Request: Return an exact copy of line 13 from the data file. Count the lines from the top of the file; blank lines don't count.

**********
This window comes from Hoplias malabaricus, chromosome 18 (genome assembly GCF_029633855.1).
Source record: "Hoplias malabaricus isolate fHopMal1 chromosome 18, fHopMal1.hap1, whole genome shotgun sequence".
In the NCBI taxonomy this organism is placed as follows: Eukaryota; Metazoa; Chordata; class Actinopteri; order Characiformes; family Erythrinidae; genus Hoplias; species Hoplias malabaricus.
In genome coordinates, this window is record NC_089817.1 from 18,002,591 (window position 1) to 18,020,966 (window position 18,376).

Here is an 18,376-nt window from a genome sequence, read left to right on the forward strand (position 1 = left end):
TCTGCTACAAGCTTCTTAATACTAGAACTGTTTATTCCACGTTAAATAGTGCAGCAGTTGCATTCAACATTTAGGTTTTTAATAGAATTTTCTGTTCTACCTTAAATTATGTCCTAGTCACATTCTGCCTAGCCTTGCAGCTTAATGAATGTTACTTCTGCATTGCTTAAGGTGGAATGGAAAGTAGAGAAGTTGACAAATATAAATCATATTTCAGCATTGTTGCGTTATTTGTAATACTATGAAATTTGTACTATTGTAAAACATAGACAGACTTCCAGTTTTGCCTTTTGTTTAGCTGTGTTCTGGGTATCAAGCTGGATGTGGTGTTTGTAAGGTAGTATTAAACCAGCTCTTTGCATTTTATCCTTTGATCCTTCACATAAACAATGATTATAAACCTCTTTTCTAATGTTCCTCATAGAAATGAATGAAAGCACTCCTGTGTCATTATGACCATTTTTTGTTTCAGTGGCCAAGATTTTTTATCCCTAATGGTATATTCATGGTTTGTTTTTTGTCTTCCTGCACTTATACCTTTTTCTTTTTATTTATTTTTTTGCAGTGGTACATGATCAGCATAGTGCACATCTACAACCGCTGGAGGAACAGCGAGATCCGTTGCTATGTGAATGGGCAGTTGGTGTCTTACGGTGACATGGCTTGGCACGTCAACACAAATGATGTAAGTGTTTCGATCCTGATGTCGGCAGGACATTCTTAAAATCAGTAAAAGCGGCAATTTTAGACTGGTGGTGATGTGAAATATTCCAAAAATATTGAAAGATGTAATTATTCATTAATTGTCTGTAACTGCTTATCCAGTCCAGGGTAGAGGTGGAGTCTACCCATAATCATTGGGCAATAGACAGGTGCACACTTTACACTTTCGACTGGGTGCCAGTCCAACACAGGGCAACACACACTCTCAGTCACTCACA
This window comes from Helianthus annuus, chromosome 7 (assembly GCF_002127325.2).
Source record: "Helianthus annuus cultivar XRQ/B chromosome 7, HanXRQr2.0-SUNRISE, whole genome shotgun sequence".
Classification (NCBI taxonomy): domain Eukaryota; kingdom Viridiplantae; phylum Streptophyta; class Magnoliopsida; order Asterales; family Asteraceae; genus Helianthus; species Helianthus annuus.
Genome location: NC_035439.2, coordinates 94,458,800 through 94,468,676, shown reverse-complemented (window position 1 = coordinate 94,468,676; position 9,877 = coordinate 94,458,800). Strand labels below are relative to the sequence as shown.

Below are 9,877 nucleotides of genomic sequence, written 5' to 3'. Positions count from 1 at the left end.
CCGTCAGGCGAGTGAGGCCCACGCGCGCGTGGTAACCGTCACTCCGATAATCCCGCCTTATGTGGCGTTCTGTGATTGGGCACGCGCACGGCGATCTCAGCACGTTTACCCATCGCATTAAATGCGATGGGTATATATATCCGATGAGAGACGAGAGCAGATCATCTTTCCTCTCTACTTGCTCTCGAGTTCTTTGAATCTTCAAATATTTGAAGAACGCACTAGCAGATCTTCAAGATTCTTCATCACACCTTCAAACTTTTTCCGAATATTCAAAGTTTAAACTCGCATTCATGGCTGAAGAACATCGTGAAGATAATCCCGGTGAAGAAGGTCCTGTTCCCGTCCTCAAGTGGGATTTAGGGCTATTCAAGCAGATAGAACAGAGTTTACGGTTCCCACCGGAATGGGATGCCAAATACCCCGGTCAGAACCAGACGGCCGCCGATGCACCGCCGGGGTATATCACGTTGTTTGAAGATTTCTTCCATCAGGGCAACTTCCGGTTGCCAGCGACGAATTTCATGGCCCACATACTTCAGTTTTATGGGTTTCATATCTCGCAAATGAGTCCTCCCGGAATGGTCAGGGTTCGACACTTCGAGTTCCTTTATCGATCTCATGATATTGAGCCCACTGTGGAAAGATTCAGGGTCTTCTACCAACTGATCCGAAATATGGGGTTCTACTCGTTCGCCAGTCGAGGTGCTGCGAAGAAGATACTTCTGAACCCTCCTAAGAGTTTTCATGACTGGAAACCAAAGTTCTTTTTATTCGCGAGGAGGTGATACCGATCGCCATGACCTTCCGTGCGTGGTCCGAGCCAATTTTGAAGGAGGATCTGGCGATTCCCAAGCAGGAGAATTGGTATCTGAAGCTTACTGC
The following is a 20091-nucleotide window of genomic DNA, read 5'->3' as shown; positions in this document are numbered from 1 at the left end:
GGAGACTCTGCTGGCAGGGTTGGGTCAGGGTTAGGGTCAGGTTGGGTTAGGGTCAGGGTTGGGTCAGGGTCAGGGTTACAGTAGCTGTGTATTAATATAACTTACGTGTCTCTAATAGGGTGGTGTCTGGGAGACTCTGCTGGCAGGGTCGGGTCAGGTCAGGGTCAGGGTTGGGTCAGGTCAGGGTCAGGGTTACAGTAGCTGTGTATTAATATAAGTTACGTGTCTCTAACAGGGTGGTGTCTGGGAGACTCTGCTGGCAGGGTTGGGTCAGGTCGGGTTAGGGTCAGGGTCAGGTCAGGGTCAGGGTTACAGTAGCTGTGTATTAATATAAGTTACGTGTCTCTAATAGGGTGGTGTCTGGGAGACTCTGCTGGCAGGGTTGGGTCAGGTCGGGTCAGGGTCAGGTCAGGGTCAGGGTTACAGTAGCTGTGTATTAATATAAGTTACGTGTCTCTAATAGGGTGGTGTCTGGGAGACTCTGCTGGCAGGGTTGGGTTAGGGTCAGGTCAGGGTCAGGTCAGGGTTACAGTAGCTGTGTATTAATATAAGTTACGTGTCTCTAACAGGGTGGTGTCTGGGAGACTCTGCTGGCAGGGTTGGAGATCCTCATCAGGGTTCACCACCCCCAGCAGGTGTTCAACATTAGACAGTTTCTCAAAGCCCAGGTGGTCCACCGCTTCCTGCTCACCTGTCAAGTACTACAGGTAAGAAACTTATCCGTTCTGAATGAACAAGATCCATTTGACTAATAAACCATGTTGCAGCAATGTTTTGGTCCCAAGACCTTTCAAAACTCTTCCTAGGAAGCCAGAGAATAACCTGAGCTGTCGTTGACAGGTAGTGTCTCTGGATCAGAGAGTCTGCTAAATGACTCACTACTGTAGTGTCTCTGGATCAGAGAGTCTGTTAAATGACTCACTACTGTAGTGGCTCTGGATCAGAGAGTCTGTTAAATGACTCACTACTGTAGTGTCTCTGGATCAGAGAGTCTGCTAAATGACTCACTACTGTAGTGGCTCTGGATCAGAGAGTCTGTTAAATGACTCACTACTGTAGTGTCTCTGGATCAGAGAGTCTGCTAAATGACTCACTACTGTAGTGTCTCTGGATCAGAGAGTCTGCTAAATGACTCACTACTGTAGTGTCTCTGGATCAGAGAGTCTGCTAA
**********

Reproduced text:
The following is a 20091-nucleotide window of genomic DNA, read 5'->3' as shown; positions in this document are numbered from 1 at the left end: